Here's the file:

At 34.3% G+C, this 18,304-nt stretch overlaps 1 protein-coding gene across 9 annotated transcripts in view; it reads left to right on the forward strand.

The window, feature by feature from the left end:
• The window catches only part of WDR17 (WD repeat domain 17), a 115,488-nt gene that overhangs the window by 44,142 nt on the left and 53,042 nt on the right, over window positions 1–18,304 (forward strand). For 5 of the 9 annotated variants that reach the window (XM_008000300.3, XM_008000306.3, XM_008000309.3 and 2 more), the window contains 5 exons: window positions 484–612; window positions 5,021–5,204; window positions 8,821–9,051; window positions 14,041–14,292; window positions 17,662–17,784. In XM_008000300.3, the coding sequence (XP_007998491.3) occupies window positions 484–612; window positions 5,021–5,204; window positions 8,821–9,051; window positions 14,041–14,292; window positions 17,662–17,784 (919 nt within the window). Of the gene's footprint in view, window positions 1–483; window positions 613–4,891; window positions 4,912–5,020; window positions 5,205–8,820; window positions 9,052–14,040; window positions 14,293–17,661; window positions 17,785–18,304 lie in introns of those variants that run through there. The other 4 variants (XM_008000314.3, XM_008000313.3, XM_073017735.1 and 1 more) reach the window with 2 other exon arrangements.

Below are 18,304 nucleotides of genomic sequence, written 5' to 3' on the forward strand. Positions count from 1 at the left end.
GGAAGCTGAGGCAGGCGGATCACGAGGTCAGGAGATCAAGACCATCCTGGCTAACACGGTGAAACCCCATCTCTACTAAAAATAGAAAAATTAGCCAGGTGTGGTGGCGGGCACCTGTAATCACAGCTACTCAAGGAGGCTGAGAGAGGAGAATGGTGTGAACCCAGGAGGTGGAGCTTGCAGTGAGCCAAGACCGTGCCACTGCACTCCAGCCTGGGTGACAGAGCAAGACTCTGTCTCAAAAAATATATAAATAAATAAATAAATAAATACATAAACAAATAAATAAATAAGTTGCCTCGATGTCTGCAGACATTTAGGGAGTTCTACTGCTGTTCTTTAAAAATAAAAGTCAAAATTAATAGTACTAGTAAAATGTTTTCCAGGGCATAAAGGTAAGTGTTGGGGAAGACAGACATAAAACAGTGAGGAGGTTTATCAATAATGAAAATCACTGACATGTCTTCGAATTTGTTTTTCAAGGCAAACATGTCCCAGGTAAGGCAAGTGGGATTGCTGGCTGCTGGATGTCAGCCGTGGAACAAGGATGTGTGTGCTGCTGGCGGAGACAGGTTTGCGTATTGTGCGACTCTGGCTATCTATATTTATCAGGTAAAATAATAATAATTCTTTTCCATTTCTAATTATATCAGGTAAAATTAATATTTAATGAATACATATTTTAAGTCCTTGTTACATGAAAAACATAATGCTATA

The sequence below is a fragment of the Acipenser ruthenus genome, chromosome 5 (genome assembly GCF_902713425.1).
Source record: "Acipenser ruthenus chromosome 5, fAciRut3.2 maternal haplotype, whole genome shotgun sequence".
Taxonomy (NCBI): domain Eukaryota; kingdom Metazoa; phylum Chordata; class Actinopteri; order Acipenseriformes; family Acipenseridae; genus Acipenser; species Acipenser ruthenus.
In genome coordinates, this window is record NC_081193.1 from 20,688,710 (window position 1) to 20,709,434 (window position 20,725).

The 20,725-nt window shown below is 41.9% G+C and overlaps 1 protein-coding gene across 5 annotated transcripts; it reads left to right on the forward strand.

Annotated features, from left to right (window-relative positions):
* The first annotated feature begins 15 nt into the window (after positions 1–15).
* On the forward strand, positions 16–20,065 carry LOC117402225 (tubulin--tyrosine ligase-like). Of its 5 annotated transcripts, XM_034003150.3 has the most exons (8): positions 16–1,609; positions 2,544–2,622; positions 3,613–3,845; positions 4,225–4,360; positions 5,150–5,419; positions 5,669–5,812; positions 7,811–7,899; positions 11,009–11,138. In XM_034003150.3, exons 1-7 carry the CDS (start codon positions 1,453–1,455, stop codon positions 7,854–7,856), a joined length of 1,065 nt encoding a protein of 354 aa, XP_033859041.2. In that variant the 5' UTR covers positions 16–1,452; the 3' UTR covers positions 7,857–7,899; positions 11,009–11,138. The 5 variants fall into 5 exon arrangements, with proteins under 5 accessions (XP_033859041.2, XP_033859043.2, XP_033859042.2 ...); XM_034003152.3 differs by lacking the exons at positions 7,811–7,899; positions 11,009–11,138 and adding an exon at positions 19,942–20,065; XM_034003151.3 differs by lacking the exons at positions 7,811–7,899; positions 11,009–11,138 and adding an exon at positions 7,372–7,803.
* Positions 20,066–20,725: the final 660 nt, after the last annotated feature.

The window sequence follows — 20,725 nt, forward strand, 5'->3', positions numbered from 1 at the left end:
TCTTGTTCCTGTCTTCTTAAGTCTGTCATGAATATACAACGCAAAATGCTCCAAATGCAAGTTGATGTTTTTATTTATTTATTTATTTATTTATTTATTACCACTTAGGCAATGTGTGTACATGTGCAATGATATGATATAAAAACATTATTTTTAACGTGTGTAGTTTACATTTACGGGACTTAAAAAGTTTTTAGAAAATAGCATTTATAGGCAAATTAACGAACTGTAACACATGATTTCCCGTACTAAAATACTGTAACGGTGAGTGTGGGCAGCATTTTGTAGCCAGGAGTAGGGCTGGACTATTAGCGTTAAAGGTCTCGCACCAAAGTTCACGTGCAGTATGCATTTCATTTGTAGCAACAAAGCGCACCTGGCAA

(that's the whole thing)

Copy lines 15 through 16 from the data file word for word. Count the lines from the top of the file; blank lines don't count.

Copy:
The window sequence follows — 20,725 nt, forward strand, 5'->3', positions numbered from 1 at the left end:
TCTTGTTCCTGTCTTCTTAAGTCTGTCATGAATATACAACGCAAAATGCTCCAAATGCAAGTTGATGTTTTTATTTATTTATTTATTTATTTATTTATTACCACTTAGGCAATGTGTGTACATGTGCAATGATATGATATAAAAACATTATTTTTAACGTGTGTAGTTTACATTTACGGGACTTAAAAAGTTTTTAGAAAATAGCATTTATAGGCAAATTAACGAACTGTAACACATGATTTCCCGTACTAAAATACTGTAACGGTGAGTGTGGGCAGCATTTTGTAGCCAGGAGTAGGGCTGGACTATTAGCGTTAAAGGTCTCGCACCAAAGTTCACGTGCAGTATGCATTTCATTTGTAGCAACAAAGCGCACCTGGCAA